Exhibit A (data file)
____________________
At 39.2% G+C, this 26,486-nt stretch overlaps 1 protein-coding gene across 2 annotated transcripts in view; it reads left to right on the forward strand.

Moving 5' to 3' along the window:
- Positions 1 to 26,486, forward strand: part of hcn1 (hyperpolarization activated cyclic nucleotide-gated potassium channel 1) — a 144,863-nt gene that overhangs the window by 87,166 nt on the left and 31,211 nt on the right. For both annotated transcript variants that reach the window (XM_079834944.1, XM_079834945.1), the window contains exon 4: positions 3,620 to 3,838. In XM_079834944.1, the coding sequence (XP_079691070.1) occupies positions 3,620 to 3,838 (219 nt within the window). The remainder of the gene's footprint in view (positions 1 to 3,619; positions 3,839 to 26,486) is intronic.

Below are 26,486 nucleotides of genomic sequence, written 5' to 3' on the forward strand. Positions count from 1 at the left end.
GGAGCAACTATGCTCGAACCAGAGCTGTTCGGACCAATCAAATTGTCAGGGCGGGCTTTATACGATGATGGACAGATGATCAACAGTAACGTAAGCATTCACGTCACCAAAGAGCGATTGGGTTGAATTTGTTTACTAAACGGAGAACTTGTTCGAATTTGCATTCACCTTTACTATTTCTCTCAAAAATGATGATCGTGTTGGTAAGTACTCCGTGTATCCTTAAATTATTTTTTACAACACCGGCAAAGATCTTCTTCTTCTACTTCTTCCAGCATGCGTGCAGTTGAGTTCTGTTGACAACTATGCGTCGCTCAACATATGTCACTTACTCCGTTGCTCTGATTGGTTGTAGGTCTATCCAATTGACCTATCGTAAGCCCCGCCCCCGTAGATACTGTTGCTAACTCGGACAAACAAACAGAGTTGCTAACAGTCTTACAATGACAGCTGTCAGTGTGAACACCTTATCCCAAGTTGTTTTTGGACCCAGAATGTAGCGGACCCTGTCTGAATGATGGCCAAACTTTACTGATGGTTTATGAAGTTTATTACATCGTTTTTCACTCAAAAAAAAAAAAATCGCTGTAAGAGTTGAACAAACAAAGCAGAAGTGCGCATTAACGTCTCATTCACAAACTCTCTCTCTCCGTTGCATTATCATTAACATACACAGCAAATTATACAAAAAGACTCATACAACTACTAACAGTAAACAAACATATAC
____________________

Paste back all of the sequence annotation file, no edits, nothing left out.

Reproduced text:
At 39.2% G+C, this 26,486-nt stretch overlaps 1 protein-coding gene across 2 annotated transcripts in view; it reads left to right on the forward strand.

Moving 5' to 3' along the window:
- Positions 1 to 26,486, forward strand: part of hcn1 (hyperpolarization activated cyclic nucleotide-gated potassium channel 1) — a 144,863-nt gene that overhangs the window by 87,166 nt on the left and 31,211 nt on the right. For both annotated transcript variants that reach the window (XM_079834944.1, XM_079834945.1), the window contains exon 4: positions 3,620 to 3,838. In XM_079834944.1, the coding sequence (XP_079691070.1) occupies positions 3,620 to 3,838 (219 nt within the window). The remainder of the gene's footprint in view (positions 1 to 3,619; positions 3,839 to 26,486) is intronic.

Below are 26,486 nucleotides of genomic sequence, written 5' to 3' on the forward strand. Positions count from 1 at the left end.
GGAGCAACTATGCTCGAACCAGAGCTGTTCGGACCAATCAAATTGTCAGGGCGGGCTTTATACGATGATGGACAGATGATCAACAGTAACGTAAGCATTCACGTCACCAAAGAGCGATTGGGTTGAATTTGTTTACTAAACGGAGAACTTGTTCGAATTTGCATTCACCTTTACTATTTCTCTCAAAAATGATGATCGTGTTGGTAAGTACTCCGTGTATCCTTAAATTATTTTTTACAACACCGGCAAAGATCTTCTTCTTCTACTTCTTCCAGCATGCGTGCAGTTGAGTTCTGTTGACAACTATGCGTCGCTCAACATATGTCACTTACTCCGTTGCTCTGATTGGTTGTAGGTCTATCCAATTGACCTATCGTAAGCCCCGCCCCCGTAGATACTGTTGCTAACTCGGACAAACAAACAGAGTTGCTAACAGTCTTACAATGACAGCTGTCAGTGTGAACACCTTATCCCAAGTTGTTTTTGGACCCAGAATGTAGCGGACCCTGTCTGAATGATGGCCAAACTTTACTGATGGTTTATGAAGTTTATTACATCGTTTTTCACTCAAAAAAAAAAAAATCGCTGTAAGAGTTGAACAAACAAAGCAGAAGTGCGCATTAACGTCTCATTCACAAACTCTCTCTCTCCGTTGCATTATCATTAACATACACAGCAAATTATACAAAAAGACTCATACAACTACTAACAGTAAACAAACATATAC